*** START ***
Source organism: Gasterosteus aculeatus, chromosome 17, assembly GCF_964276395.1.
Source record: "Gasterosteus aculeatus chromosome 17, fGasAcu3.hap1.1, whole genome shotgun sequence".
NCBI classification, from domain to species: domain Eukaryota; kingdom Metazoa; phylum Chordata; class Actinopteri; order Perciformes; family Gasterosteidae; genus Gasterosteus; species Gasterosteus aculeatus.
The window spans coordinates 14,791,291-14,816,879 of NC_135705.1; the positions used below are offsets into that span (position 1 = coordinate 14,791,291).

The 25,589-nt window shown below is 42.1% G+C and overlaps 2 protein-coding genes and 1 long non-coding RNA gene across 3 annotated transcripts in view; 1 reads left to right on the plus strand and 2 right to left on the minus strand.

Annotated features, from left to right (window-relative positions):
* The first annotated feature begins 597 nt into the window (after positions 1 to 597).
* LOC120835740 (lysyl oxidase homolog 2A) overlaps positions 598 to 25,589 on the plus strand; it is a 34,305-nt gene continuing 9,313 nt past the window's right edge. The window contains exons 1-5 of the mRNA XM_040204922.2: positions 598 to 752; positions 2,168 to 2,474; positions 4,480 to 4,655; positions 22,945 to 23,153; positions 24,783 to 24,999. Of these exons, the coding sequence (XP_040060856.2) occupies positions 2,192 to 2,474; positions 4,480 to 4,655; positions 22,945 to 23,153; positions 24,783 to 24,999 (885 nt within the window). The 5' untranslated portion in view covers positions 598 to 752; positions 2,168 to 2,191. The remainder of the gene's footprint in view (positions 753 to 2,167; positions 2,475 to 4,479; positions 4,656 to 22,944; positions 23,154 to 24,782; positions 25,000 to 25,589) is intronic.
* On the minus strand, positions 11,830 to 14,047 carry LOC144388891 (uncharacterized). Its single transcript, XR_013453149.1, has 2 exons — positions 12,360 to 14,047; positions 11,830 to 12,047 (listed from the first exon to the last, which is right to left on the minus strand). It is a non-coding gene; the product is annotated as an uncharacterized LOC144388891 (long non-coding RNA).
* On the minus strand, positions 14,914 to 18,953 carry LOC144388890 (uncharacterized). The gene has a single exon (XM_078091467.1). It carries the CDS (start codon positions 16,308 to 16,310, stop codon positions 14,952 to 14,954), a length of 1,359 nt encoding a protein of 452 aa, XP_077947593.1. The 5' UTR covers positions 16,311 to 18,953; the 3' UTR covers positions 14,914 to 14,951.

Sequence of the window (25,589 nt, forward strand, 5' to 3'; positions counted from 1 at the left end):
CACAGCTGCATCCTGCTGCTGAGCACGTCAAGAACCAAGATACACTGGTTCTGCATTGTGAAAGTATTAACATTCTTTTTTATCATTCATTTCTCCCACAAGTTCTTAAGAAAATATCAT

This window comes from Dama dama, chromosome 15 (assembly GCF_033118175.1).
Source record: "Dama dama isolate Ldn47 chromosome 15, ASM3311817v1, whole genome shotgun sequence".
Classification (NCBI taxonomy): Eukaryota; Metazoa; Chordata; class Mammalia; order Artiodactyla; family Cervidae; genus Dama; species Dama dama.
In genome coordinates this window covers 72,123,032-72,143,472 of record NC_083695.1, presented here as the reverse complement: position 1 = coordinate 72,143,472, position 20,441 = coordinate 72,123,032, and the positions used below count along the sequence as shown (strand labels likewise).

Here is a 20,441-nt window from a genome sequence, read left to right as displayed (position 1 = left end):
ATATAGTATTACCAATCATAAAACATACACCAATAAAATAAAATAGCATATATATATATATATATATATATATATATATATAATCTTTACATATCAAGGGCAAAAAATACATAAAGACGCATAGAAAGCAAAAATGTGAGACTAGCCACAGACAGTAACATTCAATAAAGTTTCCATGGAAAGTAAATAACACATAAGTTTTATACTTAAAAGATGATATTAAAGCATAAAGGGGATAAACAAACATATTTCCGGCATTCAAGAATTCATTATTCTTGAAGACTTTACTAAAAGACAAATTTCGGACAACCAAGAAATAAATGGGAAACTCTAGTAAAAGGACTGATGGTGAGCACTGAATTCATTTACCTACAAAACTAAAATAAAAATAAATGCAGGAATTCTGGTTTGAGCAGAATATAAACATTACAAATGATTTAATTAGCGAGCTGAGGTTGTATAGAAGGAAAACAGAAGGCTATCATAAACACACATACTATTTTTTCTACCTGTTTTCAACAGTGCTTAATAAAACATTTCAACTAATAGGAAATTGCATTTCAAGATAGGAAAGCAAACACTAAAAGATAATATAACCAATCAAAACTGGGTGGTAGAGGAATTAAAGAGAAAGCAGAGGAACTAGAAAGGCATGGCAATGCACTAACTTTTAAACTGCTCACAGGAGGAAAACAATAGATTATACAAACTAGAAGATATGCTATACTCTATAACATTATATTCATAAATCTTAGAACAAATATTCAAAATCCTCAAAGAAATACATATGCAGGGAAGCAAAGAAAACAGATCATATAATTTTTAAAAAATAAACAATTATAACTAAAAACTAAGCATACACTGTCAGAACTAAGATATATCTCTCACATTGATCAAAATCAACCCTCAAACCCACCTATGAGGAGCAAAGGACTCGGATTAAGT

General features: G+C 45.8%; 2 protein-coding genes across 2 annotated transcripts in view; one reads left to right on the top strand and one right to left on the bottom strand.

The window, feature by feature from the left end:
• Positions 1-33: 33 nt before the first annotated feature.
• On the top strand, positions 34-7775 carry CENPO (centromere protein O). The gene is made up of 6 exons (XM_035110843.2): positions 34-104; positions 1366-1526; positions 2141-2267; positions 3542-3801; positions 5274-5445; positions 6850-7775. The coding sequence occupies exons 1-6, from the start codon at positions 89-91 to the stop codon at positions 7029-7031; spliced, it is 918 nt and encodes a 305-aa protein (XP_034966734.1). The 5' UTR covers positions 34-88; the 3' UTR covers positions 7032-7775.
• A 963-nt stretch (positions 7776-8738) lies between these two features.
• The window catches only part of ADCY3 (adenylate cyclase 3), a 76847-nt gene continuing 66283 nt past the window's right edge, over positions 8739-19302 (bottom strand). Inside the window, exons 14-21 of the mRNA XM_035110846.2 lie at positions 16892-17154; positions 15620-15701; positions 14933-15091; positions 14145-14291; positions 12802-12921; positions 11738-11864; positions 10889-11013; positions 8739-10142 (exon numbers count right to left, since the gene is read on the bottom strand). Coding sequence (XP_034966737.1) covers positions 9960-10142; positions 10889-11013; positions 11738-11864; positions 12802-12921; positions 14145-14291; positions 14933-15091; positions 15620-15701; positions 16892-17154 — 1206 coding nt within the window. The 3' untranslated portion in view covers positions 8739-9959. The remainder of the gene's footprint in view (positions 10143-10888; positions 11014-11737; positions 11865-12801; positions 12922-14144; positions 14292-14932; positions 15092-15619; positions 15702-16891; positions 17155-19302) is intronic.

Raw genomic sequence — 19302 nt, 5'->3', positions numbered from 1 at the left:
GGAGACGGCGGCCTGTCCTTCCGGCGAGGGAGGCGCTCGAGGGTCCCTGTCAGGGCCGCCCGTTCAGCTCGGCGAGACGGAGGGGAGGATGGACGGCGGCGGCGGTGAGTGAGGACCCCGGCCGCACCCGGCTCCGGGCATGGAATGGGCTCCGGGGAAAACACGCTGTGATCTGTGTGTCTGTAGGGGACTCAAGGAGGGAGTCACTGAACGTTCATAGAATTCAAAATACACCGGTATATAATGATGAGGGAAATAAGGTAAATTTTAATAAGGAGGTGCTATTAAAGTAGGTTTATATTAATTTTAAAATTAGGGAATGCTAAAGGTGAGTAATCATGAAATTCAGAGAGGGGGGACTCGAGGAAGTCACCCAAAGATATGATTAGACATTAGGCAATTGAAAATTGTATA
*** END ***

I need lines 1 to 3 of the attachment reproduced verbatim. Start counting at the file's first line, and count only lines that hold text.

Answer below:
Source organism: Gasterosteus aculeatus, chromosome 17, assembly GCF_964276395.1.
Source record: "Gasterosteus aculeatus chromosome 17, fGasAcu3.hap1.1, whole genome shotgun sequence".
NCBI classification, from domain to species: domain Eukaryota; kingdom Metazoa; phylum Chordata; class Actinopteri; order Perciformes; family Gasterosteidae; genus Gasterosteus; species Gasterosteus aculeatus.